Laminitis: the affliction that’ll take the spring from your horse’s step

While plenty of us welcome the arrival of the spring months, they represent a challenge for horse owners trying to stave off laminitis.

Lush spring grass comes with a change in weather and daylight hours that we associate with a new lease of life, and that’s precisely the problem for horses and their owners. After months of living on hay and feed in the absence of grazing, nutrient-dense new shoots offer a concentrated source of sugars which can cause new or relapsed cases of laminitis in horses and ponies – a painful condition which affects their feet and can be fatal.

What is laminitis?

Within the hard exterior of a hoof lies an inner, sensitive layer known as the laminae. Laminitis causes inflammation of this layer, which if not treated can cause structural changes in the foot, including the rotation and sinking of the animal’s pedal bone. Not only is this incredibly painful, but it can also lead to lasting damage and in severe acute cases, the horse may need to be euthanised.

What causes it?

Nonstructural carbohydrates (NSCs) are found in grass and can be broken down into three types – sugars, starches, and fructans. It’s the high levels of NSCs harboured in spring grass which can cause the problems, as they can lead to elevated levels of glucose and insulin resistance in the animal’s system – one of the primary causes of laminitis.

What are the symptoms?

Seeing as the condition relates to the hooves, lameness is a tell tale sign of laminitis. Other signs of acute laminitis can include:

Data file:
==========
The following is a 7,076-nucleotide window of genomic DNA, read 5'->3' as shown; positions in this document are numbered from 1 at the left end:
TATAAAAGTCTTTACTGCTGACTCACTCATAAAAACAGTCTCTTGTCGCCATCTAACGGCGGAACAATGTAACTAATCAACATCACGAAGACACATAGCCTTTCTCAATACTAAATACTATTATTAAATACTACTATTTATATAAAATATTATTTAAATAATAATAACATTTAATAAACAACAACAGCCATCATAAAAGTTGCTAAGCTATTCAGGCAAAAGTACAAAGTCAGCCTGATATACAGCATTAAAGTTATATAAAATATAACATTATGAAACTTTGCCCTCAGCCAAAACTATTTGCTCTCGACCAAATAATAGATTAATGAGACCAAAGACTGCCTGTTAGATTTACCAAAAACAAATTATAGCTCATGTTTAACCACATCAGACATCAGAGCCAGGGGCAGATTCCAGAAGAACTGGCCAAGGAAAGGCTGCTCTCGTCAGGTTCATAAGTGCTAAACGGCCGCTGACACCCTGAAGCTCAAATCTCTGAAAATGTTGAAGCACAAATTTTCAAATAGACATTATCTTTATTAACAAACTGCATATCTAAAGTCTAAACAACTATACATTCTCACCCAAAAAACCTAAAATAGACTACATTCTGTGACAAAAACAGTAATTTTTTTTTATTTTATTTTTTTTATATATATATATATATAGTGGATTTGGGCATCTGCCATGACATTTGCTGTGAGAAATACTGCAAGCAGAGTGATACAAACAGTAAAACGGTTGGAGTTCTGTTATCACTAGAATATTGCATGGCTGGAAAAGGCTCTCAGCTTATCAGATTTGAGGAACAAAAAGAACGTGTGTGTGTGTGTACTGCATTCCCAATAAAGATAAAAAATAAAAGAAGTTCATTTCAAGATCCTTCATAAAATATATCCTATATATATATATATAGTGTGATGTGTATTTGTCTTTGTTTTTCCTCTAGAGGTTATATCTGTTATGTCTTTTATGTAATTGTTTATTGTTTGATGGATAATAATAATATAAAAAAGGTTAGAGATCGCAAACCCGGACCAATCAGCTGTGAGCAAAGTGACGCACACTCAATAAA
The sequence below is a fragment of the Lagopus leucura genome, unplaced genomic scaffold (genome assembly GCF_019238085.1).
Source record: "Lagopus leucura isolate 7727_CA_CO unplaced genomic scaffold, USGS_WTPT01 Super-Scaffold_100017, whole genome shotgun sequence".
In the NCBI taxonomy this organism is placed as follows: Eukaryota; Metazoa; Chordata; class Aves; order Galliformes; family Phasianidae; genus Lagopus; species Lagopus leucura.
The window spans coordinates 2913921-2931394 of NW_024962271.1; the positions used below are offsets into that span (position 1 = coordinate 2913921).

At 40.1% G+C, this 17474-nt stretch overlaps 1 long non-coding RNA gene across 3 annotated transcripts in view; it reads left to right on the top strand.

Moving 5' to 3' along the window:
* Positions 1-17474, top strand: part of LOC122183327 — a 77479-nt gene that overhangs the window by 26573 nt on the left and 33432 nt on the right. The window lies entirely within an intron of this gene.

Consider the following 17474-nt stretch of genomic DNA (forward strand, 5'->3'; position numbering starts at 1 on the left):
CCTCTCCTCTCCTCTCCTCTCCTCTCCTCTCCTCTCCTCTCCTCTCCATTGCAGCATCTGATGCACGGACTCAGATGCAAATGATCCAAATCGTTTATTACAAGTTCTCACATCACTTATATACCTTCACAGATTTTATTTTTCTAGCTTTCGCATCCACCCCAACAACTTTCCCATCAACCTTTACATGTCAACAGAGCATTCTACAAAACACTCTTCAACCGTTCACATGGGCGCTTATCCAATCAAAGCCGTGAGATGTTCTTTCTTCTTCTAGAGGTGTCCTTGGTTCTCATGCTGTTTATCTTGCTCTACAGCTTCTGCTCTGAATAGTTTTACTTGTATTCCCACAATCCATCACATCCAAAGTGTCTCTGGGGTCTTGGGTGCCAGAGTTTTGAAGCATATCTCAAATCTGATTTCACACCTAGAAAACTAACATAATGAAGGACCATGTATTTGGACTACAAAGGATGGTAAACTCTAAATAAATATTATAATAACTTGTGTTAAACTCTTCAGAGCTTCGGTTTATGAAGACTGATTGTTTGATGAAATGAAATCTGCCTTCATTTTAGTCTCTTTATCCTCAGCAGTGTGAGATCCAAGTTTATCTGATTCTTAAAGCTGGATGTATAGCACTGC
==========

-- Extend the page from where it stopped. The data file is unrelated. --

• Reluctance to move
  • Lying down
  • Rocking back onto heels when standing, with legs outstretched in front
  • Heat in the hooves
  • Increased pulse in the feet

How is it treated?

Vets will advise that a laminitic pony or horse is kept inside their stable for a period of rest and kept on a low-calorie diet. This timeframe will depend on the case, but a deep bed provides comfort for the animal which may be off its feet more than usual. Special shoes are often prescribed to alleviate painful symptoms.

How can it be avoided?

Overweight horses can be more susceptible to laminitis, so be sure to monitor your horse’s feed and be careful with sudden changes to their diet. Restrict grazing in the spring by fencing off areas of fields with temporary fencing or a grazing muzzle.

Hard, dry ground can also be a problem for hooves, as riding and jumping on it can cause concussion to the feet. Your farrier may first notice problematic changes in your horse’s hooves, so you should keep regular appointments to ensure your horse’s hooves are trimmed and shoes are fitted if necessary.

Equine insurance can cover illnesses provided they’re not excluded due to age or pre-existing conditions. We’re happy to discuss any concerns you may have with your policy, whether or not you have your insurance through us. Get in touch to find out more.